Update on April 4, 2016: I’ve started a new #selfiepoetry series (totally and necessarily incomplete) with the ridiculous name of “Women & Capitalism”–under the equally ridiculous name of Selflex. Check it out!
Last week I attended the international symposium “Reading Wide, Writing Wide in the Digital Age: Perspectives on Transliteratures” organized by the LEETHI group from the Complutense University of Madrid. It was a fantastic event where I had the opportunity to listen to very interesting work engaging electronic literature from very different perspectives, such as Vilashini Cooppan’s reading of e-lit as world literature, or Germán Sierra’s selection of digital objects that show how digital technologies have reshaped our conceptualization of reality [Here is a link to the complete program].
In my talk, “If the Future Is Digital, Why Print a Book?” I looked at how, while e-lit is a global phenomenon, in Spain it takes on additional importance as it allows writers to bypass the hierarchies that characterize Spanish cultural institutions. These institutions have been heavily supported by the State, and along with it have suffered a loss of legitimacy that is a consequence of 21st century financial crises. My talk explored several manifestations of computational writing practices emerging at the intersection of digital media technologies, electronic literature and traditional print. As I proposed, the digital-inspired work done by Jordi Carrión, Vicente Mora or Javier Fernández could, at a first glance, be framed as a rejection to the contemporary cultural canon, participating within some free culture movement ideas that manifest as digital remix or mashed-up creative practices. However, their paradoxical return-to-the-book, creating what I call “printed technotexts” (i.e. paper e-lit) highlights both the desire to escape the institutionalized canon, but also the necessity of being recognized by it and its “bookish” forms of authorship and power. In opposition to these, I proposed we look at born-digital works (e.g. Doménico Chiappe’s Hotel Minotauro) that have remained electronic and are accessed online. I wonder if these type of texts should be read as a form of liberation from the Author as creative agent, the book as platform, the current literary canon, and the Spanish publishing industry altogether. It seems, although I am still scared to affirm, that only born-digital literature will finally escape Spain’s literary paradigm (beyond the market) that has been in force for the past four decades.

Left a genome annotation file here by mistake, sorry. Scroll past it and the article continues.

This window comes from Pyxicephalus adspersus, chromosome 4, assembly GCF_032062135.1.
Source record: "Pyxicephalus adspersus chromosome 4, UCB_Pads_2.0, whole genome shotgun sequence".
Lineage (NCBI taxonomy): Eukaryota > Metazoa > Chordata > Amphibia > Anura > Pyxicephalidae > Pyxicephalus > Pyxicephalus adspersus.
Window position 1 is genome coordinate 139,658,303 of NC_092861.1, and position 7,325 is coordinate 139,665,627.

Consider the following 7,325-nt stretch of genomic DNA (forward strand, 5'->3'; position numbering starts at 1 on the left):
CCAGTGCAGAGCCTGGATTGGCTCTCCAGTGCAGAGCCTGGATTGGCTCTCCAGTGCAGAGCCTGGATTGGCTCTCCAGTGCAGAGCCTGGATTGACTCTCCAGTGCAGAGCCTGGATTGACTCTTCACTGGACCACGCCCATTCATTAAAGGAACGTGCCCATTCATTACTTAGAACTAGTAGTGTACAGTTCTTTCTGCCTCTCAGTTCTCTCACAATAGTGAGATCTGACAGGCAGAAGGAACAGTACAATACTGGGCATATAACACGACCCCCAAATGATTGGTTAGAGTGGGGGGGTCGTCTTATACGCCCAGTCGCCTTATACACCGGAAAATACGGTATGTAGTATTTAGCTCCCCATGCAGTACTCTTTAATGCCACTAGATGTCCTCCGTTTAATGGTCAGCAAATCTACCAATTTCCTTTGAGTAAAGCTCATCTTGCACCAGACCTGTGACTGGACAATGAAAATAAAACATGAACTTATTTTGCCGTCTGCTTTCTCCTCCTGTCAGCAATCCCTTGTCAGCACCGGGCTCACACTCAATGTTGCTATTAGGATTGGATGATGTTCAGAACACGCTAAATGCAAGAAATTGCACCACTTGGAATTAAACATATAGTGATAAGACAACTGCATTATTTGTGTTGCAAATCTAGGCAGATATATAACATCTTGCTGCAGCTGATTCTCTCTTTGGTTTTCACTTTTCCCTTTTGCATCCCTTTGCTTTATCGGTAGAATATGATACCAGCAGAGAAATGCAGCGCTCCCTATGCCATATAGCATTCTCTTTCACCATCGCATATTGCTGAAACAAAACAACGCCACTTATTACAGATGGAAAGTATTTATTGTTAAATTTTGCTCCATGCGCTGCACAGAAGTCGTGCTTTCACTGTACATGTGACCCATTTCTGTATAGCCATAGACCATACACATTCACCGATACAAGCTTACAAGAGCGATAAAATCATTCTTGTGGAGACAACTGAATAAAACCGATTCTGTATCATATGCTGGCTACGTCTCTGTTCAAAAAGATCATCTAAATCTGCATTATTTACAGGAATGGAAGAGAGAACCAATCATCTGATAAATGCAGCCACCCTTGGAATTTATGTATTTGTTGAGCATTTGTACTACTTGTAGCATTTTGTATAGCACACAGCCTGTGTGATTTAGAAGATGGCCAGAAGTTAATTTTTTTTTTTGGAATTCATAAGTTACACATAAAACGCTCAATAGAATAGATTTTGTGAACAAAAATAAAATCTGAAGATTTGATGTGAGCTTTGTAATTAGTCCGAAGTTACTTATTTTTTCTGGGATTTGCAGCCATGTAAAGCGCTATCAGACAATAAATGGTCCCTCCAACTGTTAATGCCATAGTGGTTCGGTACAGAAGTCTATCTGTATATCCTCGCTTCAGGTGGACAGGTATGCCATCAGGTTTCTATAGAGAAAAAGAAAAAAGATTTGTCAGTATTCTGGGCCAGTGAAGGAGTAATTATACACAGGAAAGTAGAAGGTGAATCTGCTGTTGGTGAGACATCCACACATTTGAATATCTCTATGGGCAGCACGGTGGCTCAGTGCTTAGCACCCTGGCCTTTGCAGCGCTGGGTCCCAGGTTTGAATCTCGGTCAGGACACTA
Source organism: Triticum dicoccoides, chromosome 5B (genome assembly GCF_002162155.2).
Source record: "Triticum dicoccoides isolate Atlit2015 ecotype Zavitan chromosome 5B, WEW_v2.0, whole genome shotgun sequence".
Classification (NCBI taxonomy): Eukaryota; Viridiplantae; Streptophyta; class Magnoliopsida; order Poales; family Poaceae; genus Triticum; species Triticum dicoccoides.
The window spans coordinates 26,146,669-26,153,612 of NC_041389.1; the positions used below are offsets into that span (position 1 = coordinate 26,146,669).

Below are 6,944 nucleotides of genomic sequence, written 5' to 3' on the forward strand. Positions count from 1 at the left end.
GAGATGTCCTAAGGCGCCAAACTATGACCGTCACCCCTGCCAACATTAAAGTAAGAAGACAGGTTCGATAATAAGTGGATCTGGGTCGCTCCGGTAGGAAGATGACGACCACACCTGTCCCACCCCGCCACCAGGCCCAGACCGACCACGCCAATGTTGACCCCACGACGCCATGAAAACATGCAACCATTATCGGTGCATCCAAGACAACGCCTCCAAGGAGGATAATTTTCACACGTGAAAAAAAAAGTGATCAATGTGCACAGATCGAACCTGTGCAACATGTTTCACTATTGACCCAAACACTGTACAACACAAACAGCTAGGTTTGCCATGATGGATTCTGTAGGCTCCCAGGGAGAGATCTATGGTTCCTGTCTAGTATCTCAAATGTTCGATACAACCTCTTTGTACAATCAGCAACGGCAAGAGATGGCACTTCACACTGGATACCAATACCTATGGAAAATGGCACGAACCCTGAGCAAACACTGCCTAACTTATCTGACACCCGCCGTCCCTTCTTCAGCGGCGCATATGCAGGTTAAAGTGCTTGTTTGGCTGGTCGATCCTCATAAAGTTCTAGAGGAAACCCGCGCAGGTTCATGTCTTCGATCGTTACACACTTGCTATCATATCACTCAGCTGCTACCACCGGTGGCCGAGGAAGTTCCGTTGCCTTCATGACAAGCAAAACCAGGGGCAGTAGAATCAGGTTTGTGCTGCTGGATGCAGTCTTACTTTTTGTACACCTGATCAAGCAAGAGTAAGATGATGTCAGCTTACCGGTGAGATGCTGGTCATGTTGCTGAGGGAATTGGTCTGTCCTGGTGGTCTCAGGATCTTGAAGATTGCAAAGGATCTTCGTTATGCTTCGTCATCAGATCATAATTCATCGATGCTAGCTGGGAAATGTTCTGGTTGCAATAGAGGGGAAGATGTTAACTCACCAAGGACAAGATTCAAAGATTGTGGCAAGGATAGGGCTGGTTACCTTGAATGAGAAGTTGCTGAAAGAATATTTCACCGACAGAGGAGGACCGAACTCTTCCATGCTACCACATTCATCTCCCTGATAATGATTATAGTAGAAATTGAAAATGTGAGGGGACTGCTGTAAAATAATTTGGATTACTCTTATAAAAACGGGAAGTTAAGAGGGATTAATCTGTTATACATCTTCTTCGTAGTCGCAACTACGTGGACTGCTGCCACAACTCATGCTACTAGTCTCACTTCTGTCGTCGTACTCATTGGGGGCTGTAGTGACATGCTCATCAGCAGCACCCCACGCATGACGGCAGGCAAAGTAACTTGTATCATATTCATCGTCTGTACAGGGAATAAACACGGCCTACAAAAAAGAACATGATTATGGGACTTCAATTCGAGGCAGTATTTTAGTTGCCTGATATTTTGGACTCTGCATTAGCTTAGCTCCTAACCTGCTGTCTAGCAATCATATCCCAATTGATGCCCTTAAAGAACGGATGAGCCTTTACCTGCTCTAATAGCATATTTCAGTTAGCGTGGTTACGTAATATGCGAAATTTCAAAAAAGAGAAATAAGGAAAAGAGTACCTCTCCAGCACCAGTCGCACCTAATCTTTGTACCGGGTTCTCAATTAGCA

Here are the slides for the talk (in Spanish)
And the works cited:
Becerra Mayor, David. La novela de la no-ideología: Introducción a la producción literaria del capitalismo avanzado en España. Madrid: Tierradenadie Ediciones, 2013.
Bunz, Mercedes. The Silent Revolution. New York: Palgrave Macmillan, 2014.
Castells, Manuel. Networks of Outrage and Hope: Social Movements in the Internet age. Cambridge: Polity, 2012.
Carrión, Jordi. Crónica de viaje. Córdoba: Aristas Martínez, 2014.
Chiappe, Doménico. Hotel Minotauro. 2013. Web. 16 Jul.2015.
Cramer, Florian. Anti-Media: Ephemera on Speculative Arts. Rotterdam: nai010 publishers, 2013.
Drucker, Johanna. The Century of Artists’ Books. New York: Granary Books, 1994.
Emerson, Lori. Reading Writing Interfaces: From the Digital to the Bookbound. Minneapolis: University of Minnesota Press, 2014.
Ernst, Wolfgang. Digital Memory and the Archive. Minneápolis: University of Minnesota Press, 2013
Hayles, N. Katherine. “Electronic Literature: What is it?” Electronic Literature Organization. 1.2 (2007): n.p. Web 15 Nov. 2013.
________Writing Machines. Cambridge: MIT Press, 2002.
Fernández, Javier. Cero absoluto. Córdoba: Berenice, 2005
Martínez, Guillem. “El concepto CT,” CT o la cultura de la transición: Crítica a 35 años de cultura española. Ed. Guillem Martínez. Barcelona: Penguin Random House Mondadori, 2012.
Minchinela, Raúl. “La CT y la cultura digital: cómo dar la espalda a internet,” CT o la cultura de la transición: Crítica a 35 años de cultura española. Ed. Guillem Martínez. Barcelona: Penguin Random House Mondadori, 2012.
Mora, Vicente Luis. Alba Cromm. Barcelona: Seix Barral, 2010.
Vázquez Montalbán, Manuel. La literatura en la construcción de la ciudad democrática. Barcelona: Grijalbo-Mondadori, 1998.
UC Berkeley students, beware! This Spring 16 I will be teaching two new courses:
1. A groundbreaking upper-division undergraduate course on e-lit that epitomizes digital humanities – literary analysis alongside basic programming skills and DH tools and methods
[Find out more about this e-lit undergraduate course here]
2. An exciting graduate seminar on the culture of the Spanish transition to democracy
[Más información aquí]
JOIN US THIS FALL (as in, NOW) >>>
|Macintosh Color Classic (one of the machines we will be working with)|